The first two items, below, appeared separately in the Around Naples Encyclopedia on the dates indicated and have been consolidated onto a single page here. After that, there is an update from March 2012 and one from March 2014.
The Villa Comunale is the most prominent and visible park in the city of Naples. It stands on reclaimed land, for, as early prints show, the sea once came right up to a rather swampy area, the site mostly of fishermen's houses. It wasn't until the 16th century, the beginning of the Spanish viceroyship, that a general campaign was undertaken to make the land suitable for the construction of the fashionable villas that sprang up in the 1600s along that section of the sea front. (Click here for a related item.)
The Villa was the result
of the wishes of King Ferdinand
IV, who, in 1788, decided he wanted a large wooded
area along the sea for members of the royal family to
stroll in. The park, thus, was open to the public only
one day a year, for the Festival
of Piedigrotta. They say that many marriage
contracts of the day even stipulated the husband's duty
to take his wife to the gardens on that day each year.
The park was opened to the general public on a permanent
basis in 1869 after the unification of Italy. The
seaside road, via Caracciolo, which now lies between the
aquarium and the sea, is another, more recent
reclamation project added to the topography of the city.
Until 1900, the sea rolled up to the villa, itself, and
coach traffic passed along the Riviera di Chiaia, the
road now bounding the inner side of the park.
The Villa Comunale houses the Anton Dohrn Aquarium (phots, above and right). In 1870 Anton Dohrn (1840-1909), German zoologist and disciple of Darwin, requested and got permission to build a “Zoological Station”—an aquarium—in Naples. He was given a site within the Villa Comunale; the project was begun in 1872 under Oscar Capocci and finished by the German architect Adolf von Hildebrand. Interesting artwork within the Florentine Renaissance building include murals by the German artist Hans von Mareès, who drew inspiration from characteristic fishing scenes of the Mediterranean, especially Naples and Sorrento. Since its inception, the aquarium in Naples has not only served as an exhibition of marine flora and fauna, but has also been a working research facility in marine biology.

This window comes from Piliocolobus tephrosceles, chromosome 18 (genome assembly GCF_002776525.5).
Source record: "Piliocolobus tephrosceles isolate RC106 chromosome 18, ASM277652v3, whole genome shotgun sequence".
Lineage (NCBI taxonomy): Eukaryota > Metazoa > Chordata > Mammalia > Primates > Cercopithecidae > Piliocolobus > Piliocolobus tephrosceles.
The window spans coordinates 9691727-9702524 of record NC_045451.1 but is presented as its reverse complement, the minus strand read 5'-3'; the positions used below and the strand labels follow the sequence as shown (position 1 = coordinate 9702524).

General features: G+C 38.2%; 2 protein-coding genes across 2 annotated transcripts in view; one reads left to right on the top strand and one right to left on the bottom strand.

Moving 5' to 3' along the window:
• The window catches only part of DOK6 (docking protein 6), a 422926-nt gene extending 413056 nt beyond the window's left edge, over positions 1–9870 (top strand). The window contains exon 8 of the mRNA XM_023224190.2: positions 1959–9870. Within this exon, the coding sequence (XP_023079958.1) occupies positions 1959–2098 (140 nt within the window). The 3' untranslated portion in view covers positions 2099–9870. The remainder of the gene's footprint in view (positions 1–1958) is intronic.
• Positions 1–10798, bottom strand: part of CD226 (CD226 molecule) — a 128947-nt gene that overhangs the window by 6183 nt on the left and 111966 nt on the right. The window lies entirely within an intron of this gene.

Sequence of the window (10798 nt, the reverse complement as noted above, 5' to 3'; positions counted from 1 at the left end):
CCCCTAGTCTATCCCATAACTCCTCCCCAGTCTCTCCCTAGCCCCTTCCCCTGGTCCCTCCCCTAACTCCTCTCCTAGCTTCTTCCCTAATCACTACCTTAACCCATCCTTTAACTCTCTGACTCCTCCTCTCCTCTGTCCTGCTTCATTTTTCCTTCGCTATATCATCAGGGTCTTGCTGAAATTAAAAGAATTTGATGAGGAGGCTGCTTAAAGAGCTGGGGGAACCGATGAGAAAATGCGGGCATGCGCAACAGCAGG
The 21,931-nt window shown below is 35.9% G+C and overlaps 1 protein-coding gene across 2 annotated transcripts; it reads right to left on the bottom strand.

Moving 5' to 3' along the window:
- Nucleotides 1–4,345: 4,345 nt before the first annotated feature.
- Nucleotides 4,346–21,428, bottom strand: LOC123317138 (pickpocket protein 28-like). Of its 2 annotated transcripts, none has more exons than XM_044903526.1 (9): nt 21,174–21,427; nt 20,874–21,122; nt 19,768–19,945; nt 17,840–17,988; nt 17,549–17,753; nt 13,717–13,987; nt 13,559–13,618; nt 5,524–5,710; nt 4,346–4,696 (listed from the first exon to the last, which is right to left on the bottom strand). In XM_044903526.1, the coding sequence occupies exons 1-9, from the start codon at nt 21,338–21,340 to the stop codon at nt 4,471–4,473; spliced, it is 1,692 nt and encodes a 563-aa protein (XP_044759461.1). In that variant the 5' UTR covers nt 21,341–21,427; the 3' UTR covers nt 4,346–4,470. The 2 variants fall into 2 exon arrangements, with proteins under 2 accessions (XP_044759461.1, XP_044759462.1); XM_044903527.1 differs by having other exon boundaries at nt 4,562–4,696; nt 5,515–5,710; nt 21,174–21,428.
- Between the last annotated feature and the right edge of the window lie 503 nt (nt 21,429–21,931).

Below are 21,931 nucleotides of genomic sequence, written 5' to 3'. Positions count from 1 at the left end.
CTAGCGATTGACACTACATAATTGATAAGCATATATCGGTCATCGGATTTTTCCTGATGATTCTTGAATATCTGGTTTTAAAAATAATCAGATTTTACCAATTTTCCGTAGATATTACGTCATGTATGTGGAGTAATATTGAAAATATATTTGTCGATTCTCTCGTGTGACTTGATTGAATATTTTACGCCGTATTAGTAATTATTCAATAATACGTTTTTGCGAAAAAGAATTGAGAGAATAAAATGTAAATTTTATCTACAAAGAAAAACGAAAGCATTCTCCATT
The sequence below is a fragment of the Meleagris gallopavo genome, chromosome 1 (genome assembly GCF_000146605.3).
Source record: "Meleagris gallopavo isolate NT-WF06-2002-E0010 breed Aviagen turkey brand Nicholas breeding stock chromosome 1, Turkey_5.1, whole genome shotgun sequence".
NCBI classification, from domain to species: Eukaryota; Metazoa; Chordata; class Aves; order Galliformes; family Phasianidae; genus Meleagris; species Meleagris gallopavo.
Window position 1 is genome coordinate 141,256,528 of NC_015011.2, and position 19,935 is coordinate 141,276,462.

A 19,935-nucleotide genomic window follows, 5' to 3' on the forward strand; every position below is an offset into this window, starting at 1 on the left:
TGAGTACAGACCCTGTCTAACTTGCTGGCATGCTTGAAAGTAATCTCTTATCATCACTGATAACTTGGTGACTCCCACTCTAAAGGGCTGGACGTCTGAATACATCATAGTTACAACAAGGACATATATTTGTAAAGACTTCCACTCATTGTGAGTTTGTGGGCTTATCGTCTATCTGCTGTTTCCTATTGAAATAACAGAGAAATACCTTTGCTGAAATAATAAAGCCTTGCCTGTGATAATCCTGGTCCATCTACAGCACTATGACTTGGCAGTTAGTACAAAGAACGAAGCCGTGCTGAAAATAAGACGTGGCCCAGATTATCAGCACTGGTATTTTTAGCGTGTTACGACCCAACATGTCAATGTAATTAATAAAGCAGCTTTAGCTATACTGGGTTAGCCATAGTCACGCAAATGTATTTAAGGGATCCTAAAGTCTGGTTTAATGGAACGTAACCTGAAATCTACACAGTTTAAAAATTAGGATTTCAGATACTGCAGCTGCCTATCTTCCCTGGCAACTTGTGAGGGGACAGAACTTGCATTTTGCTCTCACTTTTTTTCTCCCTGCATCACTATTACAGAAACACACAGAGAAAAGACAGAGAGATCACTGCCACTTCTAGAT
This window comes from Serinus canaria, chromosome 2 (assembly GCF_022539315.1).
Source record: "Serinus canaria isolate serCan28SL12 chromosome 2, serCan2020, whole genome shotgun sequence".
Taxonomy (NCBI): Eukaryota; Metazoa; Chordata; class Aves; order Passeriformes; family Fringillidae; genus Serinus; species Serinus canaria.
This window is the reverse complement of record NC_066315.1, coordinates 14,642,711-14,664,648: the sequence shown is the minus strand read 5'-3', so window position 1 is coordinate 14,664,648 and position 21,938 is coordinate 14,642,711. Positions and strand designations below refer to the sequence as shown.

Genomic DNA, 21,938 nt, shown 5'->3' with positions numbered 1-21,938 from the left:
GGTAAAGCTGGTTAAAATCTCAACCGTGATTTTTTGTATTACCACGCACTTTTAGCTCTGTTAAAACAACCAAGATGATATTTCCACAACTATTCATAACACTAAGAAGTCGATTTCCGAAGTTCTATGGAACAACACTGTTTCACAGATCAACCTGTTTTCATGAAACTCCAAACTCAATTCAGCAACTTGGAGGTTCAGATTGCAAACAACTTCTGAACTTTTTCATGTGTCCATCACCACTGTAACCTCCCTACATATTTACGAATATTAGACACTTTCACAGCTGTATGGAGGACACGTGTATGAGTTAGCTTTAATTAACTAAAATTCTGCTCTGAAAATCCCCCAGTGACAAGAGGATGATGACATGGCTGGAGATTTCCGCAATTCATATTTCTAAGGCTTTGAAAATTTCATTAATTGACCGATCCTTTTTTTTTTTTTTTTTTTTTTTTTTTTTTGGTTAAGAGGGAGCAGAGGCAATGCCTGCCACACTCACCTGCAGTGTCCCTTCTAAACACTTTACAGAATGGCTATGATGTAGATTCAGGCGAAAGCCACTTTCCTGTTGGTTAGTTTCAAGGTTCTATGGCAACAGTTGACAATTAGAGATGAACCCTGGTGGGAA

The entire Villa
Comunale underwent remodeling a couple of years
ago. There seem to be fewer trees than before. Some call
it "pruning back". Some call it firewood. I haven't made
up my mind.
[2011 update: The condition of the trees in the Villa
is precarious at the moment due to the presence of the
palm tree pest. See this link.]
Elia Mannetta, the engineer from Baltimore who built the new aquarium in Genoa, will be in Naples in a week or so to help decide if the city of Naples needs a new aquarium and, if so, where to put it. There are three candidates: (1) in San Giovanni a Teduccio, a suburb of Naples just to the east along the coast; (2) Bagnoli, where a new aquarium would fit in nicely with the pedagogical ambitions of the Science City exposition and fair grounds as well as with a general rejuvenation of the area after decades of decay; (3) in the Villa Comunale, where a new aquarium would take the place of the older one, the Anton Dohrn Aquarium, in place since the 1870s. Choice number 2, Bagnoli, is probably the strongest candidate.
Very few Neapolitans would
like to see the Villa Comunale dug up and closed again
(as it was a few years ago for restoration) or see the
current aquarium demolished. It fits in with the general
old-fashioned atmosphere of the park—classical statues,
fountains, gazebo/bandstands, etc.—though that, too, has
changed a bit since the recent overhaul. Not only did
they chop down a lot of trees but they replaced a number
of 19th–century metal scrolls and curlicues along the
fence with more modern bulletoid metalwork that has
already midwifed an entire repertoire of suppository